By Carlos Perez, Co-Chair, Parks & Greenspace Conference; Park Pride board member
Over the last few decades, the idea of thinking about city greenspaces as a system has been taken to a new level, and Washington, D.C., Los Angeles and San Francisco have led the way in demonstrating the benefits of such systems.
With the City of Atlanta’s Atlanta City Design underway (and the related Urban Ecology Framework that supports it), the stage is being set for an update to the city’s parks and greenspace plan. As I see it, Atlanta has the potential to join these cities in leveraging the full benefits of an integrated park system through system-wide planning.
Central to the benefits of an integrated park system is its flexibility to tackle complex social, environmental and economic challenges—such as traffic congestion, affordable housing and social justice, health, food deserts, flooding, water quality and water scarcity—that metropolitan areas face.
Park Pride’s 16th Annual Parks & Greenspace Conference is approaching on Monday, March 27th. Its theme, Connecting with Parks, will focus on these challenges presented by metropolitan areas, discuss the myriad of ways that parks address them, and highlight successful examples of government, business and nonprofit communities working together to multiply the benefits of our greenspaces for urban dwellers.
For example, representatives from the Center for Disease Control and prominent landscape architecture firms will discuss emerging trends in partnerships resulting in greenspace designs that actually provide therapy and wellness benefits to users. We’ll also hear from experts about how trails, such as the Atlanta BeltLine, unlock the potential for balanced economic development that can be catalytic in creating new spaces for affordable housing.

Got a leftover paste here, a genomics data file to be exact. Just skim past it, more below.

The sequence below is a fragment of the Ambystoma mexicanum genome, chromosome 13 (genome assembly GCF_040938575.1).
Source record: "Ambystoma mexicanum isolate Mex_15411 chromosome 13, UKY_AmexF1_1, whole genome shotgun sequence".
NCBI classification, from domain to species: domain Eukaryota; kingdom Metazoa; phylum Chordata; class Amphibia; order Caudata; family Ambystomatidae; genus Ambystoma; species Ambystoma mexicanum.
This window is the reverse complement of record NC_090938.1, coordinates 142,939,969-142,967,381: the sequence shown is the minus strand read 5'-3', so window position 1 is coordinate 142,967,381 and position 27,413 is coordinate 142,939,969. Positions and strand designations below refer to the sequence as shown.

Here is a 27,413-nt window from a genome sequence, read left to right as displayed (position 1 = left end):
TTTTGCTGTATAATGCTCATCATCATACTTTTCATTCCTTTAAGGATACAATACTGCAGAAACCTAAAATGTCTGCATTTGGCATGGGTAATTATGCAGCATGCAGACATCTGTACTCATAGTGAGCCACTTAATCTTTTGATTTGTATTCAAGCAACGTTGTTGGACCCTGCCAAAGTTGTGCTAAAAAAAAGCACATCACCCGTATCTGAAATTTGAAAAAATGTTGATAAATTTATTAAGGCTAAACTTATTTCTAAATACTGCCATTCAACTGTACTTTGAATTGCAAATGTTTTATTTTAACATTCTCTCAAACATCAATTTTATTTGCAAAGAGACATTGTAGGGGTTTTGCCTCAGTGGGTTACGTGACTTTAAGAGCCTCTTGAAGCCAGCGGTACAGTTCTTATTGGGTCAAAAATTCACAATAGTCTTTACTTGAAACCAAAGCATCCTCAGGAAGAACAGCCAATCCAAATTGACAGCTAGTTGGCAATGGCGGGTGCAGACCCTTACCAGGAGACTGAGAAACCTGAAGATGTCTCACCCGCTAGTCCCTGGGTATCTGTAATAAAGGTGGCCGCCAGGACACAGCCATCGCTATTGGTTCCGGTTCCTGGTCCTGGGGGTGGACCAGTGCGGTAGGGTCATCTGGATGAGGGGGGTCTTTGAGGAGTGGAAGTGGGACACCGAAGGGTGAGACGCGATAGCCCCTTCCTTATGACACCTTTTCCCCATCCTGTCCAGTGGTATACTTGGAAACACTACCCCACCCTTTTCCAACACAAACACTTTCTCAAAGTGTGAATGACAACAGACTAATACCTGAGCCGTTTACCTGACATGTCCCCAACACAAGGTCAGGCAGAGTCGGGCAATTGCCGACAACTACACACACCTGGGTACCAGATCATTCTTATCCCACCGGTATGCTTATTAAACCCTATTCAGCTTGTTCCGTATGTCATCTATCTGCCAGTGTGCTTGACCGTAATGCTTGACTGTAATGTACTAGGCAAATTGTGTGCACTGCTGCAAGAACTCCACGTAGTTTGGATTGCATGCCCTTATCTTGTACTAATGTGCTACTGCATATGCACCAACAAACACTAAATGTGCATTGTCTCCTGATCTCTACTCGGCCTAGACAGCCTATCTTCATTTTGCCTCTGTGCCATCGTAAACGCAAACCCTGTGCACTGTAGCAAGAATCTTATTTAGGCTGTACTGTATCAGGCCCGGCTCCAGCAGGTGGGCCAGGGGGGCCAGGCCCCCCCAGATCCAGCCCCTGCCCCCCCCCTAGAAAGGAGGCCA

Additionally, it’s important to acknowledge that a “systems approach” to park planning, design and management allows municipalities to stretch implementation dollars. That means a community receives multiple services for every dollar spent on a park project, a huge benefit considering Atlanta’s projected population growth and the anticipated infrastructural needs to support that growth.
During the current mayoral administration, the City of Atlanta leadership has been actively working across departments to look at the City’s “system” in its entirety. A panel of these government powerhouses (including Stephanie Stuckey Benfield, Chief Resilience Officer, Faye DiMassimo, Renew Atlanta Infrastructure Program General Manager, Tim Keane, Commissioner of Department of Planning & Community Development, Amy Phuong, Commissioner of the Department of Parks & Recreation, and Kishia L. Powell, Commissioner of Department of Watershed Management) will speak at the Parks & Greenspace Conference on how they are taking the systems approach to city-wide planning, with specific attention to integrating the various benefits of parks and trails into stormwater management and transportation.
There is much to be discussed on the topic of integrated park systems, and I encourage you to visit the Park Pride website to view the conference program and the topics that will be covered.
16th Annual Parks & Greenspace Conference
Monday, March 27th
Atlanta Botanical Garden
8 A.M. – 5 P.M.
Registration is OPEN
Please join me at Connecting with Parks to learn more about the impact that parks and greenspace systems can have on your daily life and the future of the Metro Atlanta area.
Hope to see you there,
P.S. – In conjunction with the Parks & Greenspace Conference, Park Pride is hosting two tours that demonstrate the “systems approach” to park and trail planning around the city: on Saturday, March 25th, you can join a bike tour of Atlanta’s eastside and learn about the role parks and trails are playing in the development along the Memorial Drive corridor; and Sunday, March 26th, you can join a tour to Roswell to learn about two projects that demonstrate the successful collaboration across municipalities to create public benefit through greenspace.